Charitable giving is one of the greatest hallmarks of our culture. In the age of information, where news of various issues can travel fast, our willingness to help those in need is a positive reaction to what’s happening in the world around us. But donating money to charities is a less straightforward process than one might think, and with so many issues of varying severity, and different ways to solve each of them, it’s not clear how a person can make the biggest impact with their charitable giving.
This frustrating obstacle has lead to the emergence of effective altruism, a social movement dedicated to helping individuals make informed decisions when giving to charities. Donations are decided through scientific evaluation of an organization’s success, and effective altruism finds which charities have the most potential for impact and identifies the best solutions for charities to carry out.
The first step in this science-driven donating strategy is to choose your organization. This might sound simple at first, but for effective charitable giving it’s a much more in-depth process. Givers must perform research in order to select charities based on a few criteria: the scale of the issue at hand, how “neglected” it is, and how likely the issue is to be solved.
The scale of the issue is the first significant factor to keep in mind. As an example, issues of blindness and HIV affect nearly identical amounts of people, about 36 million each, according to the World Health Organization. However, a study conducted by the WHO concluded that people living with untreated HIV exhibit a disease burden 1.5 times higher than blind individuals. In this case, HIV is a larger scale issue than blindness, despite affect similar numbers of people, and an effective altruist would prefer to donate to charities combating HIV.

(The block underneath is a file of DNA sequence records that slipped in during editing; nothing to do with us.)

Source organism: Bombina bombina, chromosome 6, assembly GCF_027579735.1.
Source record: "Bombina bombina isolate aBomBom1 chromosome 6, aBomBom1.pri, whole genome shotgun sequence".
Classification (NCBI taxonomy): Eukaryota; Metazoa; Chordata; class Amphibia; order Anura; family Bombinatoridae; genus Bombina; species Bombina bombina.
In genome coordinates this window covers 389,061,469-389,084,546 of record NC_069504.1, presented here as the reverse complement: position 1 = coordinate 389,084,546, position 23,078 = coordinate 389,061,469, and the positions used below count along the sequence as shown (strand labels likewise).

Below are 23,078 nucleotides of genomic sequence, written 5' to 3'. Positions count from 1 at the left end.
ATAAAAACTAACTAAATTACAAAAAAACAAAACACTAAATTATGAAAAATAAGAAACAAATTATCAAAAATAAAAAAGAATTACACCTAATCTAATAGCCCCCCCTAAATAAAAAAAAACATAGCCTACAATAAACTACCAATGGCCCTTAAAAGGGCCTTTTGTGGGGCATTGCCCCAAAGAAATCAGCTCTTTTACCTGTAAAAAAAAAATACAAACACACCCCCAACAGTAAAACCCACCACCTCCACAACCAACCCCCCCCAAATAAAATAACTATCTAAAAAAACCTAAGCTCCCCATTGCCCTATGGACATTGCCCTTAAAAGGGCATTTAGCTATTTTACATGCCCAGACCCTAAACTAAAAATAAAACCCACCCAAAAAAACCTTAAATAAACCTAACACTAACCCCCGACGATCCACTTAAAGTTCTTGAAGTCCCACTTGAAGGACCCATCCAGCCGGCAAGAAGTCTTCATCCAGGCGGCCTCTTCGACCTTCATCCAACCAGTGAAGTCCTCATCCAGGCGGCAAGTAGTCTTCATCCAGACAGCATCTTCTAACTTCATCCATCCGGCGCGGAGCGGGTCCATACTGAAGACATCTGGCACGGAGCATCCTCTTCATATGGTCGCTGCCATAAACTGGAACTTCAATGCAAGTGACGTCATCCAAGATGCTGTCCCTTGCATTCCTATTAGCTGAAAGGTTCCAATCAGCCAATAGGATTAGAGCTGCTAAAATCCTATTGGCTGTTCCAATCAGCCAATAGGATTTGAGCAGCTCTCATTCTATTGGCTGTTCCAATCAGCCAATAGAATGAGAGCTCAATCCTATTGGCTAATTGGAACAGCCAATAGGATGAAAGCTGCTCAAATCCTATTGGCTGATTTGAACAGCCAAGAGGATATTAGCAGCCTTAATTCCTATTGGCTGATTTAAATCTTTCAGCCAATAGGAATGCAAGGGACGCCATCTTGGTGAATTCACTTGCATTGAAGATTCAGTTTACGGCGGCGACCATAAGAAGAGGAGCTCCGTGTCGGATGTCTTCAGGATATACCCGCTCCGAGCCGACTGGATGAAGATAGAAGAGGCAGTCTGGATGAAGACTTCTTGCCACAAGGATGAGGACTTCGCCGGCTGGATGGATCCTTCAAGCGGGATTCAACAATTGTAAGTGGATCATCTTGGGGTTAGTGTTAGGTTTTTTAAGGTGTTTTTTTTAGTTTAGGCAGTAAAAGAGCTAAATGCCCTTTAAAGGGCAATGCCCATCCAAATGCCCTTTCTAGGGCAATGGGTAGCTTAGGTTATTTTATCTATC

A “neglected” issue is one that’s scale is measurably large, but has less funds being donated to it. Since the essence of effective charitable giving is ensuring that one’s own donation is making an impact, it is best to avoid causes that already attract a large amount philanthropy.
Even if a charity organization satisfies the other criteria, it doesn’t mean much if the issue isn’t alleviated or solved. When attempting to meaningfully donate, the final question to be answered is the most obvious one: can this organization make a significant difference? If an organization passes these three criteria, it can be a good sign that the particular charity in question can reliably influence an issue.
Solvability for an issue is important, but once knowing that success is achievable, the goal should then shift to discovering the most cost-effective solution. By finding more efficient solutions, it will allow established charitable efforts to increase, creating swift and long-lasting change. Many issues are multifaceted in the ways they can be approached.
For example, in Toby Ord’s essay on cost-effectiveness, he compares the cost-effectiveness of different avenues for combating HIV/AIDs, such as surgical treatment, antiretroviral therapy, prevention of transmission during pregnancy, condom distribution and education for high risk groups. All are viable solutions for fighting these diseases, but the highest and most cost-effective impact by far came from educating high-risk groups. To ensure that one is effectively donating, be sure that the organization’s solutions are the most cost-effective.
While effective charitable giving and effective altruism are more likely sources for scientific analysis, there is also scientific data linked to the basic act of giving. When a person gives, the brain’s pleasure and reward centers light up as if the giver was the recipient, and the body floods with oxytocin, a hormone that lowers stress and makes a person feel more connected with others. Simply put, it feels good to give.
Giving and helping others is seemingly ingrained in the human psyche, and effective altruism is a sign that we are always looking for ways to better do so. Any charitable person hopes that their contribution is important; by researching and using the scientific techniques behind effective charitable giving, that goal is more attainable than ever.